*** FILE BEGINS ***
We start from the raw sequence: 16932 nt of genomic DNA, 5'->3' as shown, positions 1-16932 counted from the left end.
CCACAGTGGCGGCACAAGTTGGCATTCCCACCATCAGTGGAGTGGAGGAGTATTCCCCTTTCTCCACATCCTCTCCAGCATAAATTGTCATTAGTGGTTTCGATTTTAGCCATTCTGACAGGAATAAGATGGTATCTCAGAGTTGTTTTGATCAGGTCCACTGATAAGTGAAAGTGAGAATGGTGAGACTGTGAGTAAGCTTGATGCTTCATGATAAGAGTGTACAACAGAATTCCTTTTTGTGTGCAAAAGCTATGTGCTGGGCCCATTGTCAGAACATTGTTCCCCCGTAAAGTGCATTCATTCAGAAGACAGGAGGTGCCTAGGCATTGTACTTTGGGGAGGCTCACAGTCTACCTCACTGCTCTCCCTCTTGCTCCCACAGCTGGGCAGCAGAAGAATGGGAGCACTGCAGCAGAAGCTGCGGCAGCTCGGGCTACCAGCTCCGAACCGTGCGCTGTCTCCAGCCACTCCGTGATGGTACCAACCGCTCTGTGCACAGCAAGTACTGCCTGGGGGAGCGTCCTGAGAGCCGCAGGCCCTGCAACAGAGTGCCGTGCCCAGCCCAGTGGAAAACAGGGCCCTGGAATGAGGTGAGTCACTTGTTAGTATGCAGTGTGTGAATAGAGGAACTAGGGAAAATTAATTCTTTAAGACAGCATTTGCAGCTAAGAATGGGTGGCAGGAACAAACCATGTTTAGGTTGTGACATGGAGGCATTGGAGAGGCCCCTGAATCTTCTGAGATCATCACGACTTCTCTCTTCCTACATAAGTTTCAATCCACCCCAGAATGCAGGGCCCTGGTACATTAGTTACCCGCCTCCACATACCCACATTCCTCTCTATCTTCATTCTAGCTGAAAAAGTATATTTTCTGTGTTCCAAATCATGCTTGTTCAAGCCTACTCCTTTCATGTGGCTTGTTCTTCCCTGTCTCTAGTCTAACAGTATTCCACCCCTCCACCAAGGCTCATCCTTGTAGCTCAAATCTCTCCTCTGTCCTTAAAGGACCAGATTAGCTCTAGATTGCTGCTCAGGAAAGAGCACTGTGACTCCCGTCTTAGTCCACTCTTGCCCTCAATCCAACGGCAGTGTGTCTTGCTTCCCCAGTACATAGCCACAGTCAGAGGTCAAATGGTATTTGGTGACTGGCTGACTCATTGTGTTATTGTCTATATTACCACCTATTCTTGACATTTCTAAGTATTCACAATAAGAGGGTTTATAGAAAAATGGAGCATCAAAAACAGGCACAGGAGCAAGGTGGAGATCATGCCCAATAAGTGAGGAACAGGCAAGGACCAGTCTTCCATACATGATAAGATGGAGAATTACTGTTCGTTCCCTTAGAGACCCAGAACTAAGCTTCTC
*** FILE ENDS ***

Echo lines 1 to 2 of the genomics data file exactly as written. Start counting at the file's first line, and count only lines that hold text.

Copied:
We start from the raw sequence: 16932 nt of genomic DNA, 5'->3' as shown, positions 1-16932 counted from the left end.
CCACAGTGGCGGCACAAGTTGGCATTCCCACCATCAGTGGAGTGGAGGAGTATTCCCCTTTCTCCACATCCTCTCCAGCATAAATTGTCATTAGTGGTTTCGATTTTAGCCATTCTGACAGGAATAAGATGGTATCTCAGAGTTGTTTTGATCAGGTCCACTGATAAGTGAAAGTGAGAATGGTGAGACTGTGAGTAAGCTTGATGCTTCATGATAAGAGTGTACAACAGAATTCCTTTTTGTGTGCAAAAGCTATGTGCTGGGCCCATTGTCAGAACATTGTTCCCCCGTAAAGTGCATTCATTCAGAAGACAGGAGGTGCCTAGGCATTGTACTTTGGGGAGGCTCACAGTCTACCTCACTGCTCTCCCTCTTGCTCCCACAGCTGGGCAGCAGAAGAATGGGAGCACTGCAGCAGAAGCTGCGGCAGCTCGGGCTACCAGCTCCGAACCGTGCGCTGTCTCCAGCCACTCCGTGATGGTACCAACCGCTCTGTGCACAGCAAGTACTGCCTGGGGGAGCGTCCTGAGAGCCGCAGGCCCTGCAACAGAGTGCCGTGCCCAGCCCAGTGGAAAACAGGGCCCTGGAATGAGGTGAGTCACTTGTTAGTATGCAGTGTGTGAATAGAGGAACTAGGGAAAATTAATTCTTTAAGACAGCATTTGCAGCTAAGAATGGGTGGCAGGAACAAACCATGTTTAGGTTGTGACATGGAGGCATTGGAGAGGCCCCTGAATCTTCTGAGATCATCACGACTTCTCTCTTCCTACATAAGTTTCAATCCACCCCAGAATGCAGGGCCCTGGTACATTAGTTACCCGCCTCCACATACCCACATTCCTCTCTATCTTCATTCTAGCTGAAAAAGTATATTTTCTGTGTTCCAAATCATGCTTGTTCAAGCCTACTCCTTTCATGTGGCTTGTTCTTCCCTGTCTCTAGTCTAACAGTATTCCACCCCTCCACCAAGGCTCATCCTTGTAGCTCAAATCTCTCCTCTGTCCTTAAAGGACCAGATTAGCTCTAGATTGCTGCTCAGGAAAGAGCACTGTGACTCCCGTCTTAGTCCACTCTTGCCCTCAATCCAACGGCAGTGTGTCTTGCTTCCCCAGTACATAGCCACAGTCAGAGGTCAAATGGTATTTGGTGACTGGCTGACTCATTGTGTTATTGTCTATATTACCACCTATTCTTGACATTTCTAAGTATTCACAATAAGAGGGTTTATAGAAAAATGGAGCATCAAAAACAGGCACAGGAGCAAGGTGGAGATCATGCCCAATAAGTGAGGAACAGGCAAGGACCAGTCTTCCATACATGATAAGATGGAGAATTACTGTTCGTTCCCTTAGAGACCCAGAACTAAGCTTCTC